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Effects of environmental and genetic risk factors for salt sensitivity on blood pressure in northern China: the systemic epidemiology of salt sensitivity (EpiSS) cohort study
  1. Han Qi1,
  2. Bin Liu1,
  3. Chunyue Guo1,
  4. Zheng Liu1,
  5. Han Cao1,
  6. Kuo Liu1,
  7. Weiping Sun2,
  8. Ling Zhang1
  1. 1 Department of Epidemiology and Health Statistics, School of Public Health, Capital Medical University, Beijing Municipal Key Laboratory of Clinical Epidemiology, Beijing, China
  2. 2 Department of Cardiology, Luhe Hospital, Capital Medical University, Beijing, China
  1. Correspondence to Professor Ling Zhang; zlilyepi{at}ccmu.edu.cn

Abstract

Purpose The systemic epidemiology of salt sensitivity (EpiSS) study aims to combine molecular biology, epidemiology and bioinformatics methods to discover the potential causes of salt sensitivity of blood pressure (SSBP) using single-nucleotide polymorphisms in the genome and non-coding RNAs in the transcriptome to uncover both the genetic and environmental factors of SSBP.

Participants Between July 2014 and July 2016, we enrolled adults from 11 study centres in Beijing and Liaoning Province; participants were of the Han population and were 35–70 years of age. We collected blood samples, spot urine samples and 24-hour urine samples, in addition to baseline data on demographics, health-related lifestyle factors, chronic diseases, family history of illness and anthropometric information through face-to-face interviews using a standardised questionnaire. EpiSS uses the modified Sullivan’s acute oral saline load and diuresis shrinkage test (MSAOSL-DST) to evaluate the effects of salt on blood pressure.

Findings to date In total, 2163 participants were included in the EpiSS, of which 2144 participants completed the questionnaire, 2120 (98.0%) completed the MSAOSL-DST and 2083 (96.3%) provided a 24-hour urine sample. A total of 2057 participants (1501 women and 556 men) completed all the steps of the investigation and were included in the analysis. Among them, 583 (28.3%) subjects were classified as having salt sensitivity of blood pressure, and 1061 (51.6%) had hypertension.

Future plans The next step of our study is to evaluate the incidence of cardiovascular disease in the participants. Biennial follow-up, including face-to-face questionnaire surveys, laboratory measurements of blood, urinary creatinine, glomerular filtration rate and anthropometric measurements, will occur two additional times. DNA and RNA will be collected for subsequent genetic biomarker studies. We plan on screening the salt-sensitive-related gene loci and non-coding RNAs based on relative environmental risk factors.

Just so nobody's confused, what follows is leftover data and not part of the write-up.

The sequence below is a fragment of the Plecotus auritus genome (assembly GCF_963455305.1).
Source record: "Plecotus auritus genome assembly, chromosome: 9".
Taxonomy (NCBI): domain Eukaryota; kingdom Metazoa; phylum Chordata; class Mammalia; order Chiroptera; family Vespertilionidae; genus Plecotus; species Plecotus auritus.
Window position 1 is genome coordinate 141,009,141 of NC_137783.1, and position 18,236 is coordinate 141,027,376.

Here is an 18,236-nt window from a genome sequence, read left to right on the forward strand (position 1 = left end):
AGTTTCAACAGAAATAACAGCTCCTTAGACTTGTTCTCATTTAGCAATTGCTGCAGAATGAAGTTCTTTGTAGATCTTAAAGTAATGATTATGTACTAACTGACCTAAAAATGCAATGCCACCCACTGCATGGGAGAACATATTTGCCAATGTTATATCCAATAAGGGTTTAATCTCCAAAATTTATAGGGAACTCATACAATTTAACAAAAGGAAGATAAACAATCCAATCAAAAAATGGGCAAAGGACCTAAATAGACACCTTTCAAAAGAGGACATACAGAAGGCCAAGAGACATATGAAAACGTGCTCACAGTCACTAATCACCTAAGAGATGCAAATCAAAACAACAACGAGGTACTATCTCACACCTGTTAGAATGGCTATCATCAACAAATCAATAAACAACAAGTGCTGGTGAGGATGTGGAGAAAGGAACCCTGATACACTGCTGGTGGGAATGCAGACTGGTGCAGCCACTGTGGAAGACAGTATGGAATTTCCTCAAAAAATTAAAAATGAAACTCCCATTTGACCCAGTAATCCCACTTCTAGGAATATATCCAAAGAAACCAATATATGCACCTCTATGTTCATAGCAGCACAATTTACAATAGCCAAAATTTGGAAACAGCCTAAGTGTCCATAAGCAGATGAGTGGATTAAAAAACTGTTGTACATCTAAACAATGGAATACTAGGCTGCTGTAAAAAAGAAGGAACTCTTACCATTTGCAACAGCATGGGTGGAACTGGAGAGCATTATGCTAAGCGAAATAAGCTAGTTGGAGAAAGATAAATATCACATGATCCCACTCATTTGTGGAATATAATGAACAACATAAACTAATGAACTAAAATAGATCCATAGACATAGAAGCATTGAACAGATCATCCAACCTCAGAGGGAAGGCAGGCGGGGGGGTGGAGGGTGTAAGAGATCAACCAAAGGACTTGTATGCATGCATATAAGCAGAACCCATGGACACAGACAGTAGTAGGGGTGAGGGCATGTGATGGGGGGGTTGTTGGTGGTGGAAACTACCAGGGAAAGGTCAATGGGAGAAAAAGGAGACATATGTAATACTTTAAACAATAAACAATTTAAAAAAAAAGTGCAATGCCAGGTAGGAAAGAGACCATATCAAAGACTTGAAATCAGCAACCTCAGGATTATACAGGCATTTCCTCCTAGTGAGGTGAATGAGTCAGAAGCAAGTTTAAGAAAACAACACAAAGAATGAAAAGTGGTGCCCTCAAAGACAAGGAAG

Trial registration number ChiCTR-EOC-16009980; Pre-results.

  • blood pressure
  • dietary sodium
  • genes
  • salt sensitivity
  • epidemiology

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Footnotes

  • Patient consent for publication Obtained.

  • Contributors HQ and BL designed and performed the epidemiology field survey in Beijing and Liaoning Province, carried out staff training, registered the project in the WHO clinical trial platform and wrote the manuscript. HQ, BL, CG, ZL, HC, KL and WS performed the field study and collected and analysed the data. HQ, CG and KL revised the manuscript. LZ obtained funding, supervised the overall study process and revised the manuscript. All authors read and approved the final manuscript.

  • Funding This work was financially supported by the National Natural Science Foundation of China (grant no. 81373076), the National Key Research and Development Program of China (grant no. 2016YFC0900603), the Natural Science Foundation of Beijing Municipality (grant no. 7172023) and the Importation and Development of High-Caliber Talent Project of Beijing Municipal Institutions (grant no. CIT&TCD201504088).

  • Competing interests None declared.

  • Ethics approval EpiSS obtained the approval of the Capital Medical University ethics committee (no. 2013SY22).

  • Provenance and peer review Not commissioned; externally peer reviewed.

  • Data sharing statement The datasets collected and/or analysed during the study are available from the corresponding author on reasonable request. We welcome potential collaborators and researchers who are interested in independently investigating specific questions regarding the EpiSS study. Therefore, we hope to receive valuable suggestions from collaborators and researchers in order to obtain the full value from our cohort data.

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